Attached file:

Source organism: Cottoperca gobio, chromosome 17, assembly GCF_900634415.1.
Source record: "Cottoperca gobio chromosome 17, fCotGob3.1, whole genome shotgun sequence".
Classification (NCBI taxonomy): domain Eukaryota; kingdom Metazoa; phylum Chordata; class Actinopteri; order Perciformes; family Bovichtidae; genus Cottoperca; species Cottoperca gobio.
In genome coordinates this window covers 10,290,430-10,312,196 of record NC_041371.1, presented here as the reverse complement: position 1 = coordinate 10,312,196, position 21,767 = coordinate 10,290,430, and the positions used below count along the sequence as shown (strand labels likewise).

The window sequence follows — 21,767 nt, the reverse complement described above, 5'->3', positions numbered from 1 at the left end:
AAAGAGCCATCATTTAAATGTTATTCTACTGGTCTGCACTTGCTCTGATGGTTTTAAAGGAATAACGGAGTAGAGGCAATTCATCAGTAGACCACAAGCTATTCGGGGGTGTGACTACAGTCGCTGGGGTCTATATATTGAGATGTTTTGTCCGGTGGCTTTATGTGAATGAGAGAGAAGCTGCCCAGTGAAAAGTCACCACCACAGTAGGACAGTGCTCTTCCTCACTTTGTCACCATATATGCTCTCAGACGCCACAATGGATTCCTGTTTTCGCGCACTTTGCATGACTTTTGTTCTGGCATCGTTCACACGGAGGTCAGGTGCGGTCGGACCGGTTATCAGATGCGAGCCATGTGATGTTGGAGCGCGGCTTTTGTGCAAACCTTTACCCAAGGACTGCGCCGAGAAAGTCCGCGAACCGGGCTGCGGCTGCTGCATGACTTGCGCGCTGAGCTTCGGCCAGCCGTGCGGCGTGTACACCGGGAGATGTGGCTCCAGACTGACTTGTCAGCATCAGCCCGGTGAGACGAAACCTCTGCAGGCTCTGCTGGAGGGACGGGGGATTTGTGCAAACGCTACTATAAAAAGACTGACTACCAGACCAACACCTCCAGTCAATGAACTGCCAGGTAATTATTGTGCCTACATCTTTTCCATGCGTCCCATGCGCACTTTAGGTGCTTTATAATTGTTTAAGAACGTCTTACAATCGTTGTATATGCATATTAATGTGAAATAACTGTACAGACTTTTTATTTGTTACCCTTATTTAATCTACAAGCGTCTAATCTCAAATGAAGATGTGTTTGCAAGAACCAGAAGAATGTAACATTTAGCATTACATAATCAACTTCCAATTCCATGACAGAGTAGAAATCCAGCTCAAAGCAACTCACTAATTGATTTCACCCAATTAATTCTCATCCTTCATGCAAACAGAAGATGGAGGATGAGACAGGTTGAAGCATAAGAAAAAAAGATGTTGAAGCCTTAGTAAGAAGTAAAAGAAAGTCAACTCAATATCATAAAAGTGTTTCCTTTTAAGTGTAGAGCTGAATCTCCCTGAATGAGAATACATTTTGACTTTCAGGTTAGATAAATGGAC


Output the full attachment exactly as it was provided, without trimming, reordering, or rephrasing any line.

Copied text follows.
Source organism: Cottoperca gobio, chromosome 17, assembly GCF_900634415.1.
Source record: "Cottoperca gobio chromosome 17, fCotGob3.1, whole genome shotgun sequence".
Classification (NCBI taxonomy): domain Eukaryota; kingdom Metazoa; phylum Chordata; class Actinopteri; order Perciformes; family Bovichtidae; genus Cottoperca; species Cottoperca gobio.
In genome coordinates this window covers 10,290,430-10,312,196 of record NC_041371.1, presented here as the reverse complement: position 1 = coordinate 10,312,196, position 21,767 = coordinate 10,290,430, and the positions used below count along the sequence as shown (strand labels likewise).

The window sequence follows — 21,767 nt, the reverse complement described above, 5'->3', positions numbered from 1 at the left end:
AAAGAGCCATCATTTAAATGTTATTCTACTGGTCTGCACTTGCTCTGATGGTTTTAAAGGAATAACGGAGTAGAGGCAATTCATCAGTAGACCACAAGCTATTCGGGGGTGTGACTACAGTCGCTGGGGTCTATATATTGAGATGTTTTGTCCGGTGGCTTTATGTGAATGAGAGAGAAGCTGCCCAGTGAAAAGTCACCACCACAGTAGGACAGTGCTCTTCCTCACTTTGTCACCATATATGCTCTCAGACGCCACAATGGATTCCTGTTTTCGCGCACTTTGCATGACTTTTGTTCTGGCATCGTTCACACGGAGGTCAGGTGCGGTCGGACCGGTTATCAGATGCGAGCCATGTGATGTTGGAGCGCGGCTTTTGTGCAAACCTTTACCCAAGGACTGCGCCGAGAAAGTCCGCGAACCGGGCTGCGGCTGCTGCATGACTTGCGCGCTGAGCTTCGGCCAGCCGTGCGGCGTGTACACCGGGAGATGTGGCTCCAGACTGACTTGTCAGCATCAGCCCGGTGAGACGAAACCTCTGCAGGCTCTGCTGGAGGGACGGGGGATTTGTGCAAACGCTACTATAAAAAGACTGACTACCAGACCAACACCTCCAGTCAATGAACTGCCAGGTAATTATTGTGCCTACATCTTTTCCATGCGTCCCATGCGCACTTTAGGTGCTTTATAATTGTTTAAGAACGTCTTACAATCGTTGTATATGCATATTAATGTGAAATAACTGTACAGACTTTTTATTTGTTACCCTTATTTAATCTACAAGCGTCTAATCTCAAATGAAGATGTGTTTGCAAGAACCAGAAGAATGTAACATTTAGCATTACATAATCAACTTCCAATTCCATGACAGAGTAGAAATCCAGCTCAAAGCAACTCACTAATTGATTTCACCCAATTAATTCTCATCCTTCATGCAAACAGAAGATGGAGGATGAGACAGGTTGAAGCATAAGAAAAAAAGATGTTGAAGCCTTAGTAAGAAGTAAAAGAAAGTCAACTCAATATCATAAAAGTGTTTCCTTTTAAGTGTAGAGCTGAATCTCCCTGAATGAGAATACATTTTGACTTTCAGGTTAGATAAATGGAC